Shade at Duke Marine Lab

Shade at Duke Marine Lab

This is our tenth summer living along North Carolina’s Southern Outer Banks so this summer’s heat is not much of a surprise. However, this is one of the longer stretches of July heat that we have seen. Also the temperature staying near or above 80F at night is more typical of August than most of the July months that I can remember.

It is hot enough early in the morning, that one of my chores is to roll down the windows of our car that does not have a spot in the garage. On a recent Sunday I pulled our car out of the paved parking lot at church so I could park in the shade under a tree. The picture of the shade in the post picture was taken at Duke Marine Research Lab on Pivers Island near Beaufort. We attended their open house on Saturday, July 23, 2016, and many of the exhibits were outside. Shade was at a premium but the combination of a little shade and a sea breeze made the 90F heat bearable for an hour or so.  The closest tree in the picture is a cedar and the the next one is a live oak.

I recently mowed a couple of small pieces of our yard in the heat of the day at 1PM. There was method to my madness since two of the three spots had slipped into the shade for a few minutes. Still I was happy that it only took thirty minutes behind the lawnmower. I got to take my second shower of the day and as is my custom during the heart of the summer, the shower was all “cold” water. Except here along the coast in the summer our cold water is more like lukewarm water.  Three showers in a day are not out of the question during a Crystal Coast summer.

None of this should be considered as a complaint.  We typically enjoy our warmth. We were born in the Piedmont of North Carolina so the heat is no mystery to us. We actually grew up in the days before air conditions so the only mystery is how we managed to survive back then. I remember awnings over windows and a carport over our car which had windows and vents for air conditioning.  There were also many Sunday afternoons spent under shade trees sometimes eating watermelon or homemade peach ice cream. We played in the dark woods during the heat of summer.  Even today in midsummer, most of my grilling takes place in the evening because the grill is in the shade then.

We only have about six more weeks before the heat starts slipping away and this hot spell like all the others before it will like abate well before that.  We adjust to heat like this by doing most of our gardening early in the morning or late in the evening just before dark. Sustained heat like this does have some impact. Our late season tomato plants will likely be unsuccessful in setting fruit with nighttime temperatures remaining this high.  We might plant some to come in during the fall to compensate.  Fortunately we have had plenty of moisture, 14.25 inches since the beginning of June, so the heat just makes our cucumbers and centipede grass grow even faster.

As to the beach, it has been a long time since I have been a middle of the day beach person so by five or six PM when I usually arrive, things have already started to cool off. Most people that I see staying for a significant time on the beach bring their own shade with them. That is a little like the boats going out in the heat of the day. Many have bimini tops to keep folks from being fried. Since I am a fairly serious fisherman, we go out very early usually leaving the dock by 6AM and returning by 9AM so we miss the heat of the day.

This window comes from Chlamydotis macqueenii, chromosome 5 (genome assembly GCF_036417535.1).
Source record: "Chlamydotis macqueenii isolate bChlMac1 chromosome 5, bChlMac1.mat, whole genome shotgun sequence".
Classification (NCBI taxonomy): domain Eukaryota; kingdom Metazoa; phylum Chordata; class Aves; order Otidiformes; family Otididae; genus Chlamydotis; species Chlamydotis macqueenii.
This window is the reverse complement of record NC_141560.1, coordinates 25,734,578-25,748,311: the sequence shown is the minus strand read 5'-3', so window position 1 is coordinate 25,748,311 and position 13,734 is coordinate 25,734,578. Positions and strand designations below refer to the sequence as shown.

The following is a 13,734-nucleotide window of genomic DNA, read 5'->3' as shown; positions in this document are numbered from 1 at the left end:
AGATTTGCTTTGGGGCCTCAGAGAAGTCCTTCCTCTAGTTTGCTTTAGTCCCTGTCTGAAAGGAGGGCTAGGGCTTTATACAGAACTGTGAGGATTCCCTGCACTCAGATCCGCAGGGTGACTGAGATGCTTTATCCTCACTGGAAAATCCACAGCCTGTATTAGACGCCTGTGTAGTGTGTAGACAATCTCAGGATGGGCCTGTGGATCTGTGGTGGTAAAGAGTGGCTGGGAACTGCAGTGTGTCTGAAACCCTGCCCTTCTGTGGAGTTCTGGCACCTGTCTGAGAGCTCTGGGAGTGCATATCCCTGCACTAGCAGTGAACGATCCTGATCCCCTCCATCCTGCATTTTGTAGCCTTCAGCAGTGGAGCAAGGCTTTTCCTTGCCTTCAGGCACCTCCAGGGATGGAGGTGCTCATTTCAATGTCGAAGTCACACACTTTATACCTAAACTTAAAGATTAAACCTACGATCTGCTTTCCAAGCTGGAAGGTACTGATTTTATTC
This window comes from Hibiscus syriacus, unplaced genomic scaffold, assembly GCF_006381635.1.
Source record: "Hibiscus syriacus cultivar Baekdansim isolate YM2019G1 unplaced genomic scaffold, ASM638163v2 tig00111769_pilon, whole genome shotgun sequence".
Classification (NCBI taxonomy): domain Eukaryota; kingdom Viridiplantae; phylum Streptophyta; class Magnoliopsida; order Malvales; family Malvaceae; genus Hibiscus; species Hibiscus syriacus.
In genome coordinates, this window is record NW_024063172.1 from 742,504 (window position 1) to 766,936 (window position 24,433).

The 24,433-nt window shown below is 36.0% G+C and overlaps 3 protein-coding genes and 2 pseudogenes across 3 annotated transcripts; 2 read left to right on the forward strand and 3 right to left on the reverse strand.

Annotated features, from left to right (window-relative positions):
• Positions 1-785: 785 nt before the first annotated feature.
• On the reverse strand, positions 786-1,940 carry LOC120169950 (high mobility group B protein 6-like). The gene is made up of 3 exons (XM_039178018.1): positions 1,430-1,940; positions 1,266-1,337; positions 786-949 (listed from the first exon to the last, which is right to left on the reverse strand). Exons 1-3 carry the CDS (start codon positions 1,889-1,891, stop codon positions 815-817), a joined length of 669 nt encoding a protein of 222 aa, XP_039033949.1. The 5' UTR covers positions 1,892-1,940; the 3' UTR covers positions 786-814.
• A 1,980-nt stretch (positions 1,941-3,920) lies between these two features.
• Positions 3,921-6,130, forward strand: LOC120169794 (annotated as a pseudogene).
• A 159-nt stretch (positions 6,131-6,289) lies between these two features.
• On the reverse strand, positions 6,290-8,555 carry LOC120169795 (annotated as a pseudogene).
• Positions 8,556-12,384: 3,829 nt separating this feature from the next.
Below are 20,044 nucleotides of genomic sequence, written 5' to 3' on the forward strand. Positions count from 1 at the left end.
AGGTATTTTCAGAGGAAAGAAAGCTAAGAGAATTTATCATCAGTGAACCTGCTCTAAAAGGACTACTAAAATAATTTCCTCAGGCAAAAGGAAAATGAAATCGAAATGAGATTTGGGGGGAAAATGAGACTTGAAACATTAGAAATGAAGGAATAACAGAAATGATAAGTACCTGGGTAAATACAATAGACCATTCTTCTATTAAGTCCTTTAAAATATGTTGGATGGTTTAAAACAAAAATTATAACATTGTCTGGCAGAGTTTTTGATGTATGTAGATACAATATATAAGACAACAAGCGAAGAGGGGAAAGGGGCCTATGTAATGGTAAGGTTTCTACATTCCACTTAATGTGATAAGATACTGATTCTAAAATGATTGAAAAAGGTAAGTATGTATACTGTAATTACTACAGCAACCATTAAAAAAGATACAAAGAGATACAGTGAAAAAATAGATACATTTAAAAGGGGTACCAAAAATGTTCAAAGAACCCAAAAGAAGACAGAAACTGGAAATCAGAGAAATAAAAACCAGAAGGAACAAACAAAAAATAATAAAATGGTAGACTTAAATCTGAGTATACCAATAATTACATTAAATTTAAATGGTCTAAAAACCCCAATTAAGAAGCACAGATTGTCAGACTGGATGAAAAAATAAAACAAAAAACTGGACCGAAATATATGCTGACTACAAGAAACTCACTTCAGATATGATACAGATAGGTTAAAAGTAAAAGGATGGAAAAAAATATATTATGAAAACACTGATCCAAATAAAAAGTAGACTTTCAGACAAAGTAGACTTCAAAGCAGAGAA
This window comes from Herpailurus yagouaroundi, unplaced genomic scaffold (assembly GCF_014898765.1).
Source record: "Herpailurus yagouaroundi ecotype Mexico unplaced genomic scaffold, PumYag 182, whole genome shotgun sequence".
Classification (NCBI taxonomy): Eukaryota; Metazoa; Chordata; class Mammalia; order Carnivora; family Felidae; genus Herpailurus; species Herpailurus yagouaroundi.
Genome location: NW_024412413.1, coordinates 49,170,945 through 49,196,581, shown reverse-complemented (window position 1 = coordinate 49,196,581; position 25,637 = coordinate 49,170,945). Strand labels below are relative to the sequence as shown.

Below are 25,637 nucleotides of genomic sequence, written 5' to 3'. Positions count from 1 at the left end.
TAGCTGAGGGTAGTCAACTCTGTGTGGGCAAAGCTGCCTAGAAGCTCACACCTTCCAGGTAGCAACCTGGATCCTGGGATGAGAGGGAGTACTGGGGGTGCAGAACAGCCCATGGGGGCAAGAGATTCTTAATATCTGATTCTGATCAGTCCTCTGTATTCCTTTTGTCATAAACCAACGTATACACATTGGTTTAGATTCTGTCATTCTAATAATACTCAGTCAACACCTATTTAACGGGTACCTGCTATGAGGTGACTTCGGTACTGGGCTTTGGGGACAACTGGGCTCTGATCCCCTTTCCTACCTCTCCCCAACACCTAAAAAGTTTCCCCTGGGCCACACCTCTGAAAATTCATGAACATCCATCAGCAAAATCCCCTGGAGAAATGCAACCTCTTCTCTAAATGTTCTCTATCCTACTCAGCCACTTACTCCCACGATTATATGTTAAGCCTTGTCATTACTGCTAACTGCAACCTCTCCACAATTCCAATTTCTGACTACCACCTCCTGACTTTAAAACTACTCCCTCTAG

Usually I recommend just one place when it is really hot and that is the ocean.  I have been known to suggest standing in the ocean and letting a wave hit you right between the shoulder blades. However, when I was at Third Street Beach this last week, the water seemed to have lost most of its coolness. Perhaps finding some shade is not such a bad idea since heat has been the main topic this month on my blog.  Warm nights are also perfect for late beach walks so it all works out in the end.

If  you are planning a summer vacation, now is the time to catch some pure summer beach time.  If you are visiting the Crystal Coast, you are in luck.  Our five-star-rated travel guide can make for a great vacation.  Even if you have been here a number of times, I have some secrets to share about the area beaches. There are some changes in the restaurant scene this year.

Our Week at the Beach the Emerald Isle Travel Guide Kindle version is $3.99 but it is free if you have Kindle Unlimited.  The Kindle version includes over 100 pictures and extras such as printable maps and a few of our recipes. Our completely updated 2016 version went live in late May.  Amazon also has the full color, 142 page 2016 paperback version for $19.99 and it is prime eligible. There is a black and white version available for $7.95.  In order to make the paperbacks more affordable, we limited the pictures to sixty-six and the maps to nine.  There are no recipes in the paperbacks. However, if you buy one of the paperbacks from Amazon, the Amazon matchbook program will let you get the Kindle version for only $1.99.  If you want to purchase books locally in Emerald Isle, the Emerald Isle Town Office sells both versions and the black and white ones are also available at Emerald Isle Books and Toys in Emerald Plantation.  Color copies are $20 and black and white ones are $8.

Our last newsletter went out July 3 and it can be read on the web, Beach is Summer’s Heart.  We hope to have our next newsletter out in early August.

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